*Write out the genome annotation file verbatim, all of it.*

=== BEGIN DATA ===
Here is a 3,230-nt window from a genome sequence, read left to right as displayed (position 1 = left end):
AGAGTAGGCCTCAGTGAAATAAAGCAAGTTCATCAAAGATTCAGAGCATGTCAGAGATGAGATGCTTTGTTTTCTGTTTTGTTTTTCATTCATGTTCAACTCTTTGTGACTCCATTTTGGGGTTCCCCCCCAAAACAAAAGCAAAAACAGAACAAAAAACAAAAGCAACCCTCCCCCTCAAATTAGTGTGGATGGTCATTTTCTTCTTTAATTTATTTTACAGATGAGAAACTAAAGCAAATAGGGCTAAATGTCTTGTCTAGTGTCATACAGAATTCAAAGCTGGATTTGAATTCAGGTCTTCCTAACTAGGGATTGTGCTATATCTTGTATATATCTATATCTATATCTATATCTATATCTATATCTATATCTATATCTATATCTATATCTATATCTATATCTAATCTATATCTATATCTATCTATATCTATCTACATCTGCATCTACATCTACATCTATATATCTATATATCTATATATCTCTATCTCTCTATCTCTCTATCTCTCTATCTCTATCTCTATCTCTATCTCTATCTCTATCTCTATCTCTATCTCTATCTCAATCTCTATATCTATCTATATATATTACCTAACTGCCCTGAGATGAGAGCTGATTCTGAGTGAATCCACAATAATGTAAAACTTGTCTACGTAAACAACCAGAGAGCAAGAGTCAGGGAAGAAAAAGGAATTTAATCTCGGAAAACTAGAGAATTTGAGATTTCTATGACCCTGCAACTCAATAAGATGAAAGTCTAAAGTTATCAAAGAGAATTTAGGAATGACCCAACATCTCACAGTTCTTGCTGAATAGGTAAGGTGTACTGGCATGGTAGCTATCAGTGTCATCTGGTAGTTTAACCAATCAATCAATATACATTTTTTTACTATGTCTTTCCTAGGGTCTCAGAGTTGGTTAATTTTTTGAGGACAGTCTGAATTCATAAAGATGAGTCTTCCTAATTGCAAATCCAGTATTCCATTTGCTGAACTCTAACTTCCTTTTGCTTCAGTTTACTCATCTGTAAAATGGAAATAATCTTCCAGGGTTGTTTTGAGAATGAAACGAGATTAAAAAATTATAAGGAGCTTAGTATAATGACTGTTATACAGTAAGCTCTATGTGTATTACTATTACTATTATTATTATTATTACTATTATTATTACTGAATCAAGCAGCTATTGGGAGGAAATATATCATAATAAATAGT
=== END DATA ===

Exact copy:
Here is a 3,230-nt window from a genome sequence, read left to right as displayed (position 1 = left end):
AGAGTAGGCCTCAGTGAAATAAAGCAAGTTCATCAAAGATTCAGAGCATGTCAGAGATGAGATGCTTTGTTTTCTGTTTTGTTTTTCATTCATGTTCAACTCTTTGTGACTCCATTTTGGGGTTCCCCCCCAAAACAAAAGCAAAAACAGAACAAAAAACAAAAGCAACCCTCCCCCTCAAATTAGTGTGGATGGTCATTTTCTTCTTTAATTTATTTTACAGATGAGAAACTAAAGCAAATAGGGCTAAATGTCTTGTCTAGTGTCATACAGAATTCAAAGCTGGATTTGAATTCAGGTCTTCCTAACTAGGGATTGTGCTATATCTTGTATATATCTATATCTATATCTATATCTATATCTATATCTATATCTATATCTATATCTATATCTATATCTATATCTAATCTATATCTATATCTATCTATATCTATCTACATCTGCATCTACATCTACATCTATATATCTATATATCTATATATCTCTATCTCTCTATCTCTCTATCTCTCTATCTCTATCTCTATCTCTATCTCTATCTCTATCTCTATCTCTATCTCTATCTCAATCTCTATATCTATCTATATATATTACCTAACTGCCCTGAGATGAGAGCTGATTCTGAGTGAATCCACAATAATGTAAAACTTGTCTACGTAAACAACCAGAGAGCAAGAGTCAGGGAAGAAAAAGGAATTTAATCTCGGAAAACTAGAGAATTTGAGATTTCTATGACCCTGCAACTCAATAAGATGAAAGTCTAAAGTTATCAAAGAGAATTTAGGAATGACCCAACATCTCACAGTTCTTGCTGAATAGGTAAGGTGTACTGGCATGGTAGCTATCAGTGTCATCTGGTAGTTTAACCAATCAATCAATATACATTTTTTTACTATGTCTTTCCTAGGGTCTCAGAGTTGGTTAATTTTTTGAGGACAGTCTGAATTCATAAAGATGAGTCTTCCTAATTGCAAATCCAGTATTCCATTTGCTGAACTCTAACTTCCTTTTGCTTCAGTTTACTCATCTGTAAAATGGAAATAATCTTCCAGGGTTGTTTTGAGAATGAAACGAGATTAAAAAATTATAAGGAGCTTAGTATAATGACTGTTATACAGTAAGCTCTATGTGTATTACTATTACTATTATTATTATTATTACTATTATTATTACTGAATCAAGCAGCTATTGGGAGGAAATATATCATAATAAATAGT